The man at my window didn’t say anything; he just stared. But I was 12 years old and asleep–what was he going to say?
We have that sense when something is wrong, that the world is slipping dangerously, and that we need to pay attention. When I woke up at 5 in the morning, I knew from the tension in the air not to open my eyes. I peered through my eyelashes, and saw the screen was missing from my window. Then I saw the shape of a man and the shine in his eyes. Probably his eyes were not that bright, but that is how I remember them.
I’d been sleeping next to the window, the windowsill level with my bed, because it was a typical Florida June night and we had no air conditioning. My nightgown and sheet twisted around my waist but I resisted the urge to pull them down over my legs. I pretended to be asleep.
He leaned in over me and looked around my room. I thought of the baton next to my bed, and imagined myself hitting him in the head. I imagined that him wrenching the baton away from me. I stayed still.
He rested his hand on the windowsill a few inches from my face. I thought about milk cartons with pictures of other children. I thought this is what it is like when you know you’re really in trouble. Well, pretending to be asleep seemed to be working, and so perhaps I could keep pretending. I rolled over and put my back to him.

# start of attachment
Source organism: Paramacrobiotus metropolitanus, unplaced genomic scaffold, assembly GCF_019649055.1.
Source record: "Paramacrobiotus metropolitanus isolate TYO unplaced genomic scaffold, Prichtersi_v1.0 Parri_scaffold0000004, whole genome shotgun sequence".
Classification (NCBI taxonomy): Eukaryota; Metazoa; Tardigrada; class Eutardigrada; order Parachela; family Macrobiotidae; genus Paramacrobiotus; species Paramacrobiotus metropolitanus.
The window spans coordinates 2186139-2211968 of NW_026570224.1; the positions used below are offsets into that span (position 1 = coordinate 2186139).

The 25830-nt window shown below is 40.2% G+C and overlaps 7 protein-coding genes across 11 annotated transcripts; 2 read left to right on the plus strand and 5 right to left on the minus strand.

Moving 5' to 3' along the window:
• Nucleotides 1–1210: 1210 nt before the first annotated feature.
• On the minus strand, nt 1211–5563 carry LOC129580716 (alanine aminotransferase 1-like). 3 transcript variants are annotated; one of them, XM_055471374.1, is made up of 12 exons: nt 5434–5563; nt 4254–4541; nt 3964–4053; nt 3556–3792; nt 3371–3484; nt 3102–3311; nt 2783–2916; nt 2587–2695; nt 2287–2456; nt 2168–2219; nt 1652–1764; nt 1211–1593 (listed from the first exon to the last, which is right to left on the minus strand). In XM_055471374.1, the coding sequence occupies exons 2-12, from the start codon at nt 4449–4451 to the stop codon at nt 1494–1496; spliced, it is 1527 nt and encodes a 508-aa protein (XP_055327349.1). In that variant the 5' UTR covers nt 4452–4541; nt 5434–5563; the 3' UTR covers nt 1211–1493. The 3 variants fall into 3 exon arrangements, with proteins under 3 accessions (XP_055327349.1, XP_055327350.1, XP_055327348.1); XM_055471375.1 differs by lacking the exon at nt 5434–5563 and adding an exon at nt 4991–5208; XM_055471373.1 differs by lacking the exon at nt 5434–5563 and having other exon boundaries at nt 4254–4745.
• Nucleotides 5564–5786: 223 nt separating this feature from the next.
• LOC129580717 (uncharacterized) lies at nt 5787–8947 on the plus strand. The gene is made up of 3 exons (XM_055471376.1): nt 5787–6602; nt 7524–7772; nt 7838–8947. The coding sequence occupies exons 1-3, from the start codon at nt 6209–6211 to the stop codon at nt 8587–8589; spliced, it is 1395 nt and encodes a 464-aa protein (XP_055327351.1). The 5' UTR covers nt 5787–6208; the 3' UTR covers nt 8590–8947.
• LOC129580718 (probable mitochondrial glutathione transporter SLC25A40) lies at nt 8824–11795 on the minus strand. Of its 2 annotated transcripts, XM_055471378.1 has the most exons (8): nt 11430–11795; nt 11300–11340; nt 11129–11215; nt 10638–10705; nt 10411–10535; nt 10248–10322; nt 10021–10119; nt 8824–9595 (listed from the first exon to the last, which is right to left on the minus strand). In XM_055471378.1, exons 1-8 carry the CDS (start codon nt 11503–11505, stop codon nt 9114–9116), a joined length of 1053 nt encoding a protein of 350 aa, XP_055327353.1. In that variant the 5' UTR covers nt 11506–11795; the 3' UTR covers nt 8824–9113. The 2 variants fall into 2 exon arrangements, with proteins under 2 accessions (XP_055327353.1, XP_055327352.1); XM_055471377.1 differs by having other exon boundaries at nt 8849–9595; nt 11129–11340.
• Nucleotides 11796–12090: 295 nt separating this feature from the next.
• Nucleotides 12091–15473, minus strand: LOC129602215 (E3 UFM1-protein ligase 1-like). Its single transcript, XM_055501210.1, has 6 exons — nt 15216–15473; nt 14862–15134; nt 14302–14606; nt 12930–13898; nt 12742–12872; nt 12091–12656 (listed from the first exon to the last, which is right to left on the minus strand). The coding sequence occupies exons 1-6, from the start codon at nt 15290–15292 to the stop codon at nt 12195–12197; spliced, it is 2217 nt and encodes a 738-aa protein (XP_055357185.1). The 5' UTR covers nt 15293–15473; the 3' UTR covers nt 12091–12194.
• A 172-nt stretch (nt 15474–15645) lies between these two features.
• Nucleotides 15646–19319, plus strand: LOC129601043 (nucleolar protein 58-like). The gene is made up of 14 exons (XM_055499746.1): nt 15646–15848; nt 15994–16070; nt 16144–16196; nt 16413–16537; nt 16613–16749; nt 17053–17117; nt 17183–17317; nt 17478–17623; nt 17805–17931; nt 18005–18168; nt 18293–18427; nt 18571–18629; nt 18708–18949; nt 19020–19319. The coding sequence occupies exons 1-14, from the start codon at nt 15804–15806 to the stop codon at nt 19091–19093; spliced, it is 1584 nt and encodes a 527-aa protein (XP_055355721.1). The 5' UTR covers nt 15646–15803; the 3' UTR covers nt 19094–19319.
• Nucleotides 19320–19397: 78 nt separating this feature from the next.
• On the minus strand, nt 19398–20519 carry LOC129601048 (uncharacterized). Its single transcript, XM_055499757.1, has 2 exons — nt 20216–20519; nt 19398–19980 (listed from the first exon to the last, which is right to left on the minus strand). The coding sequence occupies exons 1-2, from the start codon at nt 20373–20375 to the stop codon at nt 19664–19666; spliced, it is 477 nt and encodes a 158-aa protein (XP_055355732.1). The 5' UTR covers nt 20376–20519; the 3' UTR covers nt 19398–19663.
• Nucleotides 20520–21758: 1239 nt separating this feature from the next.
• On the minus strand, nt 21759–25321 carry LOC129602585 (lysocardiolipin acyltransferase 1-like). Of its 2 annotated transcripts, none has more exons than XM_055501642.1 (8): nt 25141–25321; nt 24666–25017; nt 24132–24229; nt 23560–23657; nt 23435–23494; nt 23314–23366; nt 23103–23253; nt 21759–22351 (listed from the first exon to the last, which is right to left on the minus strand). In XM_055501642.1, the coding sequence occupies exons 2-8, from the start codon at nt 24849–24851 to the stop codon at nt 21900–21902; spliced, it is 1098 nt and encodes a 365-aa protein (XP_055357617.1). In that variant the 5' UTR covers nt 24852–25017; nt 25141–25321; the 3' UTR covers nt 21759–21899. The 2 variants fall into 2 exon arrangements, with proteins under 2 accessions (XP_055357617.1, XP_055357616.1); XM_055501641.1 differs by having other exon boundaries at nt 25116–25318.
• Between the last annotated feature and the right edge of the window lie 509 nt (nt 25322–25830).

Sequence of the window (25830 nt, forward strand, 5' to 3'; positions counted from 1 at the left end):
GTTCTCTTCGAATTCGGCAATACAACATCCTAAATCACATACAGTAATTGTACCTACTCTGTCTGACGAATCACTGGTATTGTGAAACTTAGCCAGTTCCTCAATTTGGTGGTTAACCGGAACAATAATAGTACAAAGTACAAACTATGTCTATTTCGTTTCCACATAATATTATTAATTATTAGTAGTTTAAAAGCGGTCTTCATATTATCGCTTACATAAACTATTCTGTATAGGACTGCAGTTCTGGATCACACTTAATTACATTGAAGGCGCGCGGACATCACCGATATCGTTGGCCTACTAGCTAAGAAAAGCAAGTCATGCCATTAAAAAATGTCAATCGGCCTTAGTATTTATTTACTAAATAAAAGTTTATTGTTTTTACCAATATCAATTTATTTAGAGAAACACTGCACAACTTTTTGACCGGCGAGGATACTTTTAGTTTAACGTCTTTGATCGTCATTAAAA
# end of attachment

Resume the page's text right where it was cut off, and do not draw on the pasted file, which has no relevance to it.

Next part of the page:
Without looking at the window, I let my feet fall to the floor and I sat up. Here is me, I thought, pretending to go to the bathroom. I stood up. I walked into my mother’s room–for a variety of reasons I was living with her that year–and I stood in her doorway. I didn’t go into her room.
“Mom,” I whispered, waiting for the man to come up behind me. “Mom.”
“Hmmm? What?” she said in the dark. Her window was open and I stared at the bushes outside, waiting for the man to show up there. “There’s a man at my window.”
Still whispering as if I might disturb someone. “There’s a man. At. My. Window.”
My mom flew out of bed and ran to my room, flipping on lights as she went. I still remember the shine of her blue nightgown in the light of my room. He was gone, but his footprints were in the dirt around the crushed periwinkles to prove I hadn’t been dreaming.
Mom called the police, and then she called my grandmother and she said, “Marta’s coming to live with you. Today.”
That man may have forgotten all about me, but he’s always there, ready to spring whenever I need to terrify my characters. As they say–write what you know and I had to scare my heroine today.
She’s turned out okay too. Some of us are lucky.